Interview with Screenwriter WH Clark (HELSTAF)

Matthew Toffolo: What is your screenplay about?

WH Clark: A scientist in Antarctica trying to save the penguin population from extinction ends up having to save the whole planet from Noah’s Flood 2.0 when a giant solar superstorm hits and melts the polar ice cap.

2. What genres does your screenplay fall under?

Thriller, Sci-Fi, action/adventure

3. Why should this screenplay be made into a movie?

Hollywood is way behind the curve in informing the public about the many threats to the environment. Some major environmental organizations have complained about this in position papers. I guess Hollywood just doesn’t know how to get the idea across without seeming condescending or preachy. “OMG. Another environmental disaster flick? No effing way.” HELSTAF highlights two major environmental issues that people don’t know much about: the danger of Freon to the ozone layer (China is still manufacturing Freon-11) and the threat of a solar superstorm (which would knock out the entire electronic infrastructure for decades – i.e. no GPS or smartphones for 15 years). Global warming, as threatening as it is, is just a subplot. So you can still scare folks about global warming and not appear to be far-left liberal activist about it. All three major issues are related in the story in what one reader called the “ozone war.” LOL. I put all the hard-core tech details on my website if you want to learn more about these issues. Lots of beautiful photos of Antarctica there. Great place to live if it wasn’t so damn cold (although in February 2020 it was in the 70s!)

4. How would you describe this script in two words?

Gripping, authentic. Plus: readers like that every problem the heroes solve causes three more, and that there’s a steady beat advancing the action forward. Readers also like the sheer scope and scale of the drama. Whatever that means.

5. What movie have you seen the most times in your life?

The sci-fi trilogy of Dune

6. How long have you been working on this screenplay?

Ten years. It was an autobiographical novel before that; so make that 20 years. The original drama was set at the real HELSTAF facility at the US Army White Sands Missile Range in New Mexico, where I got into a boatload of trouble when I was in the service. Think sequel… White Sands is only a few miles from the 1947 Roswell UFO crash site. Actually, there were two sites – the craft HIT on one side of White Sands, BOUNCED, and CRASHED on the other side near Roswell, NM. The military said it was a weather balloon, but balloons don’t behave like that, do they?

7. How many stories have you written?

I have five feature-length thriller screenplays which I have been working on for ten years via notes, critiques, and feedback. Please tell me screenwriting gets better than this. Do all my best friends for the rest of my life have to be characters in my screenplays?

8. What is your favorite song? (Or, what song have you listened to the
most times in your life?)

I like the theme song from Flashdance, “What a Feeling” by Irene Cara. Lousy movie, but a great song.

9. What obstacles did you face to finish this screenplay?

I’ve been through at least 30 coverages on this one project. The biggest issue was I tried to say too much. “The plot is too complicated, and you need to take some of the complexity out and focus on the character’s arcs.” I’m an engineer, very smart (close to a Ph.D. in mathematical physics) and very technical. I write the kind of stories that appeal to me. Which doesn’t work so well with everybody else. It’s hard to have lots of science, which readers say adds authenticity to the story, and to explain it well. So, with each draft, you cut out some tech things, get notes, see how that works, etc. Also, I have really bad vision problems (100% disabled veteran), which is frustrating. (Excuse me, but does anybody ever actually make money doing this screenwriting stuff?)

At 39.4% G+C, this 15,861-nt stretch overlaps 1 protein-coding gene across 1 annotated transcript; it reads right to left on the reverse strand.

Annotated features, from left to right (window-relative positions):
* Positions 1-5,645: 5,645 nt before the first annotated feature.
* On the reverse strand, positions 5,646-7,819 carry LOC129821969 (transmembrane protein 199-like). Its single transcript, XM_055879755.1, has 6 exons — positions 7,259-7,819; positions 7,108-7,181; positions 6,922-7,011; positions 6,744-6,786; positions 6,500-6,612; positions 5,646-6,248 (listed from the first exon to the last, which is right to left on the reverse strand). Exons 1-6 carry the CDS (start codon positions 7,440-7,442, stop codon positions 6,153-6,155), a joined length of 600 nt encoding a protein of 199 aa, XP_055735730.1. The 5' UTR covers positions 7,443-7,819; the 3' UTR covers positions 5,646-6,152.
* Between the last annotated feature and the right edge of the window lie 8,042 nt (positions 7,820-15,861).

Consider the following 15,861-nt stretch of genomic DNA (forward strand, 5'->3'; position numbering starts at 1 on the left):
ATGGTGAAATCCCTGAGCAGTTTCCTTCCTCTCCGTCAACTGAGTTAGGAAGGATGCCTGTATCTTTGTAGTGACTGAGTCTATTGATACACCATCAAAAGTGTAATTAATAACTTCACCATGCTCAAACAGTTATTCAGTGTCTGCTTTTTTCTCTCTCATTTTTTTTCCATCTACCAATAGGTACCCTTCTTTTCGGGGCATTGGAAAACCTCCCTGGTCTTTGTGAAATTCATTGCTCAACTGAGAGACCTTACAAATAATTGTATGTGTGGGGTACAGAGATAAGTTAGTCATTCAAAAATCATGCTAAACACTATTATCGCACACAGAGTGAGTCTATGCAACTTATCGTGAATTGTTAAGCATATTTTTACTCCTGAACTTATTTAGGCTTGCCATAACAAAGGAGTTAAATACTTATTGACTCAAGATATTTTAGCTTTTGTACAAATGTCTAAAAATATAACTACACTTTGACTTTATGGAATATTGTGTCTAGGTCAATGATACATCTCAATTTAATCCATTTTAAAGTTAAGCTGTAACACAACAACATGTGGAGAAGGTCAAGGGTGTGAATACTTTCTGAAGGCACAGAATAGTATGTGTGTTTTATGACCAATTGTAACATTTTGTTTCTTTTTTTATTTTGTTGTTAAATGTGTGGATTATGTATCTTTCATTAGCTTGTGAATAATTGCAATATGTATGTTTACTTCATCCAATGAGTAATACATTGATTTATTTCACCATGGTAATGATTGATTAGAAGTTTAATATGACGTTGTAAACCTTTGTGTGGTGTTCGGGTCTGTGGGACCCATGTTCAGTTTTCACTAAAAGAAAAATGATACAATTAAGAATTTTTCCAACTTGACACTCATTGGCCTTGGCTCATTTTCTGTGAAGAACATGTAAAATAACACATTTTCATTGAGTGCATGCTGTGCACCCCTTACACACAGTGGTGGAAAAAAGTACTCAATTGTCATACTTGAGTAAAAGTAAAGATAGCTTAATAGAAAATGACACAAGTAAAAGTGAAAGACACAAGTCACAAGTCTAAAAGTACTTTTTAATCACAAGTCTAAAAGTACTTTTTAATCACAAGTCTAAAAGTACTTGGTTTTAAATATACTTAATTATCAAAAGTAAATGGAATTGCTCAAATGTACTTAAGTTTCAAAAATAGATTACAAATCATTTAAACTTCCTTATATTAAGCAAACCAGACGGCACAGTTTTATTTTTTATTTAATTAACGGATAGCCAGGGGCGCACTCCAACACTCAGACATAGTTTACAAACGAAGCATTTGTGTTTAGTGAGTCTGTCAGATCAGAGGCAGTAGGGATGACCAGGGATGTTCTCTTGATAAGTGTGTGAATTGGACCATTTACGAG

10. Apart from writing, what else are you passionate about?

I’m an engineer by trade, and my passion is energy conservation. I published one of the first textbooks on the subject with McGraw-Hill back in 1997. A second McGraw-HIll text published a year later, on (saving energy in) electrical design, is still in print, still the first edition. I can only hope that I’ve helped some folks reduce their carbon footprint. Free copies and software on my website

11. You entered your screenplay via Coverfly. What has been your
experiences working with the submission platform site?

CoverFly works very well for me.

12. What influenced you to enter the festival? What were your feelings
on the initial feedback you received?

As usual, I think all the feedback is terribly wrong and the comments are unjust, cruel, bigoted, prejudiced, and hurtful. A few days later I cool off and discover that everything they said was spot on, and after making their suggestions the material is greatly elevated. Over the years I’ve used all the major coverage services and all the major screenplays that give feedback. A couple of years ago I decided that Wildsound gives the most consistently best feedback out there, comments that I can depend on and trust. Since I started using just Wildsound feedback the material has gotten consistently better. So, thanks.

Watch the Winning Screenplay Reading: 


General Volt: Bill Poulin
Adm. Ashray: Sean Ballantyne
Narrator: Hannah Ehman
Waco: Isaiah Kolundzic
Jaxx: Nkasi Ogbonnah
Col. Jinn: Cameron Stannard


By matthewtoffolo

Filmmaker and sports fan. CEO of the WILDsound Film and Writing Festival

1 comment

Leave a comment

Fill in your details below or click an icon to log in: Logo

You are commenting using your account. Log Out /  Change )

Twitter picture

You are commenting using your Twitter account. Log Out /  Change )

Facebook photo

You are commenting using your Facebook account. Log Out /  Change )

Connecting to %s

%d bloggers like this: